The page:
Insurance policies

Citizens drop Florida property insurance policies as home replacement costs rise


Citizens Property Insurance Corp. began dropping some homeowners’ policies across Florida because the estimated price of replacing their home after a storm or fire would now exceed a $700,000 replacement value cap.

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As inflation drives up construction costs and property values, Citizens Property Insurance Corp. began canceling some homeowners’ policies across Florida because the estimated price of replacing their home after a storm or fire would now exceed a $700,000 replacement value cap.

Data from Citizens, the state-licensed home insurer of last resort for homeowners who can’t find coverage in Florida’s volatile home insurance market, shows the company has dropped 2,267 policies over the past in the year ending June 30 because the cost of replacing homes exceeded $700,000, the cap set by the state in all but two counties, the The Sun Sentinel newspaper first reported.

In Miami-Dade and Monroe counties, the cap for homeowners to be eligible for a Citizens Insurance policy is set at a much higher $1 million as a tighter insurance market and a dearth of options for consumers makes adequate insurance harder to find there than in the rest of the state.

Florida regulators undertake study of eligibility caps across the state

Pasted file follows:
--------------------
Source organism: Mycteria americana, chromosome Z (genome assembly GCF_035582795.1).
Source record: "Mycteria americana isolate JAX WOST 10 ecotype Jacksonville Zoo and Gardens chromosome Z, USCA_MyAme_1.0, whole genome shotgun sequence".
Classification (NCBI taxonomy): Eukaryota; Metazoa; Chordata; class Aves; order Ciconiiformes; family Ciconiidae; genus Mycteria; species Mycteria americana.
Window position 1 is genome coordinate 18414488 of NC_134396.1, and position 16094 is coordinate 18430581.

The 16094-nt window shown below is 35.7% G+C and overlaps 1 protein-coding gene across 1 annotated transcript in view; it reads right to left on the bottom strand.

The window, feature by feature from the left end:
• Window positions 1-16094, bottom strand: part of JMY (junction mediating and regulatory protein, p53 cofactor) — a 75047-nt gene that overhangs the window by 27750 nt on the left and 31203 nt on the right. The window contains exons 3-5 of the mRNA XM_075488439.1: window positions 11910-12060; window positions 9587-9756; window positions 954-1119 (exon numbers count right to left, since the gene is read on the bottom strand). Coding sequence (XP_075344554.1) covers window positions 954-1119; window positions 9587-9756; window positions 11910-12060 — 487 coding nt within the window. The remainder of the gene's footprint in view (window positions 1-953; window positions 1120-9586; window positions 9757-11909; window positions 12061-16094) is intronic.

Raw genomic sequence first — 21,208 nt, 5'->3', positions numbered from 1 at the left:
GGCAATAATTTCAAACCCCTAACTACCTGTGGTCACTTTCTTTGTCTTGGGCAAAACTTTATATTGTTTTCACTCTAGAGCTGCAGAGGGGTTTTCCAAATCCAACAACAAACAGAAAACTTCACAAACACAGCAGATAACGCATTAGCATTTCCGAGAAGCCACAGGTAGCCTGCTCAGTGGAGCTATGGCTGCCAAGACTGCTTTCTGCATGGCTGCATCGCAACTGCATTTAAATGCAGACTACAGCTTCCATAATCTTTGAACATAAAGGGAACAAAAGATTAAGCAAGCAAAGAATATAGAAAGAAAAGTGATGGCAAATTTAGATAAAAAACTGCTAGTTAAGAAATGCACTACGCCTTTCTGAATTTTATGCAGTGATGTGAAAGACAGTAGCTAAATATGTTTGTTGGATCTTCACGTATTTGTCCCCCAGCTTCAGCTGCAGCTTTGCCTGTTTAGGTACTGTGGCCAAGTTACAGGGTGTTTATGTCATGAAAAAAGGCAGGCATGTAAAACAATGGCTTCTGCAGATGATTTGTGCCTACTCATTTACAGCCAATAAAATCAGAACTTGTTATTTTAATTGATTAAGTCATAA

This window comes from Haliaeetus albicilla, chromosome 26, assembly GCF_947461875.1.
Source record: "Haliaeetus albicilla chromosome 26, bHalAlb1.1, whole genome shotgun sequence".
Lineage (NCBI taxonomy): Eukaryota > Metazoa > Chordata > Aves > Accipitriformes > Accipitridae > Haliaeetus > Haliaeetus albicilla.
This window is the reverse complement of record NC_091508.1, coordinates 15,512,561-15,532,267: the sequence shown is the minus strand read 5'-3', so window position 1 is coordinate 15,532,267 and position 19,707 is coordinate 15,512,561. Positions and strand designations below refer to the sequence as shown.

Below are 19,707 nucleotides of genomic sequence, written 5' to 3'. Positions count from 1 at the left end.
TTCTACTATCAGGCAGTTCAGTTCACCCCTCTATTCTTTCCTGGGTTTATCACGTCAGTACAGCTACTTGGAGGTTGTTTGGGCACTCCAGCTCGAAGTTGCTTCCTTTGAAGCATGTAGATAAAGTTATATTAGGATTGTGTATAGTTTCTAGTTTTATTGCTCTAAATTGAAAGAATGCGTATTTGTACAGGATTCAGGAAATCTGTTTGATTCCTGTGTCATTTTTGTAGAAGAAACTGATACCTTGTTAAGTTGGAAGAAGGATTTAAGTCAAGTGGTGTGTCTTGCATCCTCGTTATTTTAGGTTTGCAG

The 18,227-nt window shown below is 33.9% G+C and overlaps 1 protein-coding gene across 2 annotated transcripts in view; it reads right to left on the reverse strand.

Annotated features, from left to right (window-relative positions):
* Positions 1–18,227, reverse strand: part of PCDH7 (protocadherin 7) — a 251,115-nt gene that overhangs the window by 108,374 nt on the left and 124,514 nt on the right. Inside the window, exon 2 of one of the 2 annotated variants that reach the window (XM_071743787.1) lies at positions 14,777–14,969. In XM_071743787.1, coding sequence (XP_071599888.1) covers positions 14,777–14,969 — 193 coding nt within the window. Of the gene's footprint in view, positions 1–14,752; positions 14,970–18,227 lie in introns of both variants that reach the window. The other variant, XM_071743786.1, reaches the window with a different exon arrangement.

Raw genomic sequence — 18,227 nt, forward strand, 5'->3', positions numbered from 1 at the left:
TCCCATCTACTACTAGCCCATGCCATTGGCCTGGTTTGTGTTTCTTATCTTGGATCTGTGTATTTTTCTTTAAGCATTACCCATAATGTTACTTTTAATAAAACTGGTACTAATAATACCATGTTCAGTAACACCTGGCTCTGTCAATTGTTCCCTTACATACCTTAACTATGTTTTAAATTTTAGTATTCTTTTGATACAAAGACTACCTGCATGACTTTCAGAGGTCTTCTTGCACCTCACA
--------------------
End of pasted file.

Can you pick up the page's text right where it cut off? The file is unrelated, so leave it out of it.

The trend has prompted the state to initiate a study of the $700,000 cap, instituted so that taxpayers don’t end up subsidizing wealthy homeowners who can afford private insurance to cover homes that are worth more.

Insurance agents, homeowners and lawmakers have complained that the $700,000 threshold is now unfair, penalizing homeowners who aren’t wealthy but whose home values ​​have risen sharply in a booming real estate market in South Florida. No deadline for review by state insurance regulators has been announced.

If the state Insurance Regulatory Board finds that homeowners can’t get affordable coverage from private market insurers, caps could be raised in Broward, Palm Beach and other counties, the report said. Sun Sentinel. The study will analyze Florida’s 67 counties.

Citizens sent non-renewal notices to customers in Broward, Palm Beach counties

The Sun Sentinel said citizens sent notice of non-renewal to 617 insured homeowners in Broward with replacement values ​​exceeding the $700,000 eligibility cap and 454 in Palm Beach County. The story did not say how many Miami-Dade or Monroe owners were affected because estimated replacement values ​​exceeded the $1 million cap.

At the same time, rising property values ​​and rising building material and labor costs mean more Broward and Palm Beach homeowners are at risk of losing their Citizens policy.

In Broward, the number of single-family homes and condos with a market value over $700,000 increased 46% between 2021 and 2022, to 46,815. In Palm Beach, the number jumped 65% during the same period, at 67,112, the Sun Sentinel reported.

Homeowners Abandoned by Citizens Might Have to Pay Much More for Insurance

Citizen-abandoned homeowners who need insurance because their mortgage lenders require it will likely face much higher rates to get coverage. Lenders can appoint an insurer. The only other option might be to seek much more expensive cover in the unregulated excess lines market. These policies may also offer less coverage than state-regulated policies.

Amid a statewide home insurance crisis that has seen private insurance companies fail, cancel or stop underwriting policies, the number of homeowners covered by citizens has skyrocketed, reaching 938,437 on July 1. That compares to 419,000 citizen fonts in 2019. The Sun Sentinel said the number of citizen-held fonts has increased by about 9,000 per week over the past four weeks.

Andres Viglucci covers urban affairs for the Miami Herald. He joined the Herald in 1983.